. These are, in no particular order: a wild humor; an extreme sense of the angular melody; brave harmonies; and a leaping sense of rhythm. None of these pay any direct obsequiousness to the so-called jazz idiom, but they do not have to. The trance-like omnipresence of the drums throughout Forty Fort makes enough of an offertory to the Afro tradition, and the profane nature in which irreverent melodies are crossed with unusual harmonies is reason enough for the music to bring an elevated sense of joy to the mind's ear.
MOPDtK is at its sophisticated best on this, its fifth record. The music here is sharply ironic and features more complex melodic inventions set against a backdrop of hugely challenging harmonies and gut-wrenching rhythms. In this soundscape, Moppa Elliott
and his wonderful sense of harmonic exactitude on the bass drives the shifting pulse of Kevin Shea's drums. Shea is no stranger to inhabiting the fringes of Harmolodic realmsbeing one half of the personnel behind the energy of Talibam!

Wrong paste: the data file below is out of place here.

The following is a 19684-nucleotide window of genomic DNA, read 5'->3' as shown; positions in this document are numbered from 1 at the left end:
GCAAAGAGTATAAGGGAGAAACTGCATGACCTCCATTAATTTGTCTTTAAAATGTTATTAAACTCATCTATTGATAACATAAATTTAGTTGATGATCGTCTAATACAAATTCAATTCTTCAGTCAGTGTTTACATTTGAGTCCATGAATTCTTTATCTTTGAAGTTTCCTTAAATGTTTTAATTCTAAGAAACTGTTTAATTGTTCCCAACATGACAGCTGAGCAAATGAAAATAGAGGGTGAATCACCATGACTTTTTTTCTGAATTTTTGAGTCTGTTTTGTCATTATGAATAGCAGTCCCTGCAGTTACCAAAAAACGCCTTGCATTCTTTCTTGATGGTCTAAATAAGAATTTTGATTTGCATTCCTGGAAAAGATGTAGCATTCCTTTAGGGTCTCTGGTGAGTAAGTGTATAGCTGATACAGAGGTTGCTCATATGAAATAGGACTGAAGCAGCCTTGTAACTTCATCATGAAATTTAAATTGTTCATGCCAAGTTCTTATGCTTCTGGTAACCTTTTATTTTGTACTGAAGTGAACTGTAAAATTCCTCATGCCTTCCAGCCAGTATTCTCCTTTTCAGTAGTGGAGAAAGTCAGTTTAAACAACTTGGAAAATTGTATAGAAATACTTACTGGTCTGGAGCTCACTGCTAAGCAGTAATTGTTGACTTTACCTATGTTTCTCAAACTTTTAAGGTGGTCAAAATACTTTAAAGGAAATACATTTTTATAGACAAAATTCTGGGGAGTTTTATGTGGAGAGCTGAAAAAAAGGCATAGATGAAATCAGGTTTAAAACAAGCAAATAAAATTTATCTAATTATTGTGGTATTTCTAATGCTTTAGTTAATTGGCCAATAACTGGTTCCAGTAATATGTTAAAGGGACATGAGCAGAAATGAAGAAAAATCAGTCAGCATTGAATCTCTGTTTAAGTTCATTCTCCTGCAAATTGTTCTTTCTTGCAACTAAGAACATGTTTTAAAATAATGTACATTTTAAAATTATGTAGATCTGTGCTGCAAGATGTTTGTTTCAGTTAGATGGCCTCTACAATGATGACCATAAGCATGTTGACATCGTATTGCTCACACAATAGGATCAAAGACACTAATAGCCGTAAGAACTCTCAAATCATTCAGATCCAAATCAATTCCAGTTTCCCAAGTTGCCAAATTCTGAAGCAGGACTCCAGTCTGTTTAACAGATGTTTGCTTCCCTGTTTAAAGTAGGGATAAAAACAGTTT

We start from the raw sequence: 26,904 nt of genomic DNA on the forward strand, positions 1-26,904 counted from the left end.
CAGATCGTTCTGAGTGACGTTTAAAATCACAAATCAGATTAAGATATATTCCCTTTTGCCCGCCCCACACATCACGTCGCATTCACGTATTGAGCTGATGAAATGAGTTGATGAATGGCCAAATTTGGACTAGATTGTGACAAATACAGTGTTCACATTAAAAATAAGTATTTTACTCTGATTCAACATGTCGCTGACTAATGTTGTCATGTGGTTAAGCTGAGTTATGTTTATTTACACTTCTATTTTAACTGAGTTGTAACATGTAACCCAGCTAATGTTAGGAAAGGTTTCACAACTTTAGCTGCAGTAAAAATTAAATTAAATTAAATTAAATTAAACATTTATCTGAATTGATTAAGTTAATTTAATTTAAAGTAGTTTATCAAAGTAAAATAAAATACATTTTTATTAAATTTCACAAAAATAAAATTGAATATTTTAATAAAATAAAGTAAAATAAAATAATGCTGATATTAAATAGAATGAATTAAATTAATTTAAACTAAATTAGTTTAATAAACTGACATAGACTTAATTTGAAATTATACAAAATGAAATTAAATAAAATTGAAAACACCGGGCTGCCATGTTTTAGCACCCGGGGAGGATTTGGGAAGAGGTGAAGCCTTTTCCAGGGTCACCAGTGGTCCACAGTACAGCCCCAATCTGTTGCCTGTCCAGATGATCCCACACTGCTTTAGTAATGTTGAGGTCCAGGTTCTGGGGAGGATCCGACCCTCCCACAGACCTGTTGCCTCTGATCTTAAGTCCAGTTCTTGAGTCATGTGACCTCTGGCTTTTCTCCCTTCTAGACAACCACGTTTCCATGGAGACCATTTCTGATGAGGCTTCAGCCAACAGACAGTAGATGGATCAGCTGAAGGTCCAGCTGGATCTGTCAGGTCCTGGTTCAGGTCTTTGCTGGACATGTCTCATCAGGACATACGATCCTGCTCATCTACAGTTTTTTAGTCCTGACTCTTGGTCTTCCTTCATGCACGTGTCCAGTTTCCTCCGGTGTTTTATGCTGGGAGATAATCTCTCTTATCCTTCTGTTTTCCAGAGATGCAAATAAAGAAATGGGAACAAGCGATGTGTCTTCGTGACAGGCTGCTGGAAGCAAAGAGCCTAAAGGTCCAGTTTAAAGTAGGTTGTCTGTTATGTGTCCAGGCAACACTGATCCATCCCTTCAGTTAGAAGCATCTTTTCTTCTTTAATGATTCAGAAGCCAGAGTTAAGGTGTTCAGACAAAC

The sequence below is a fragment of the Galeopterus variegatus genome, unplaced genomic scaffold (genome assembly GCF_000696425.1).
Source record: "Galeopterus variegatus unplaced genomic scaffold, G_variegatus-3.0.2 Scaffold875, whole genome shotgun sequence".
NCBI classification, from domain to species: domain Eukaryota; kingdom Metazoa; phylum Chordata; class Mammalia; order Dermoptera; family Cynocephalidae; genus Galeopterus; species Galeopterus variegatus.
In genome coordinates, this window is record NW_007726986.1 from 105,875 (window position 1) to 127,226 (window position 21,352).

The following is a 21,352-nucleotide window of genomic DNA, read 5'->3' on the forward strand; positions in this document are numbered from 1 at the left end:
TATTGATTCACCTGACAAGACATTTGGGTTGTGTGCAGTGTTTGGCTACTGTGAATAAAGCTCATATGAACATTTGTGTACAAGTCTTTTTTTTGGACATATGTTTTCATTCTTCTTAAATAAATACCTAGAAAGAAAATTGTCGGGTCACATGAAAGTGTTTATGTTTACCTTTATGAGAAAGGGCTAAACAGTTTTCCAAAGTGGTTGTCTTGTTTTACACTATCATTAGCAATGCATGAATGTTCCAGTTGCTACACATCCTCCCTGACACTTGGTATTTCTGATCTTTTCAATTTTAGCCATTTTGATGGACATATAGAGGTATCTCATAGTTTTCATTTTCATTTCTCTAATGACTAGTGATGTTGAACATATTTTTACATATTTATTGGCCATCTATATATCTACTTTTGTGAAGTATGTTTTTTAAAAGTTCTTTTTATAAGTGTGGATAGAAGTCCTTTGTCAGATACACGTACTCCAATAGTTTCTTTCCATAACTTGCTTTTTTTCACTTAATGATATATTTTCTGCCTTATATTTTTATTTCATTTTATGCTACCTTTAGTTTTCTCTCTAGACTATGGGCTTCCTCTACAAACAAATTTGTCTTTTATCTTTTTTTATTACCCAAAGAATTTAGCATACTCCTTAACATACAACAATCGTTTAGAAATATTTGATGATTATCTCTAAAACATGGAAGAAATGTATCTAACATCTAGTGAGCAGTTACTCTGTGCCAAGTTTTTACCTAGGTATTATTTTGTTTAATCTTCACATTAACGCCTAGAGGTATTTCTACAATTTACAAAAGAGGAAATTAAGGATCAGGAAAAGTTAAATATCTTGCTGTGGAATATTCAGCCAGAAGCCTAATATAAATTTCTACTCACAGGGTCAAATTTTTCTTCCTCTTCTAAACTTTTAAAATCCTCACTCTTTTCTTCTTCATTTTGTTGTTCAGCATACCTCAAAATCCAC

. Then there is the mastery of the saxophones in two harmonic ranges and the wild romps of the trumpet that more than completes the picture for MOPDtK. All this obviates the necessity of a pianist on this album, which while not doing the homage to Monk any good, is not really missed.
on alto and tenor saxophone there is no telling where the music will go; his ideas are fresh and he gives them voice in tones that are sometimes gentle and beckoning, at other times raspy and gruff. But the saxophonist is always ahead of the melody, preventing it from getting simplistic by burning new paths with inside out lines and wildly jagged, breathless lines. Trumpeter Peter Evans
is never far behind. He delivers brilliant tonal color and lands on, before, or just behind the beat bringing his fresh take on melodies, always with stellar conversations with saxophone. On "Forty Fort" he plays a devastating duet with Elliott, enlivening up the song immeasurably.
The set begins, unpredictably, with a wonderfully tantalizing "Pen Argyll," a sketch that is unbearably beautiful in its jagged and razor-edginess. Its melody therefore cuts deep into the heart of convention and draws colorful blood as it proceeds with meticulous irreverence. "Round Bottom, Square Top," with its pauses and breaks is devastatingly beautiful. Evans' trumpet on this track is laced with magical tinsel dust, it seems, as is Irabagon's alto. Neal Hefti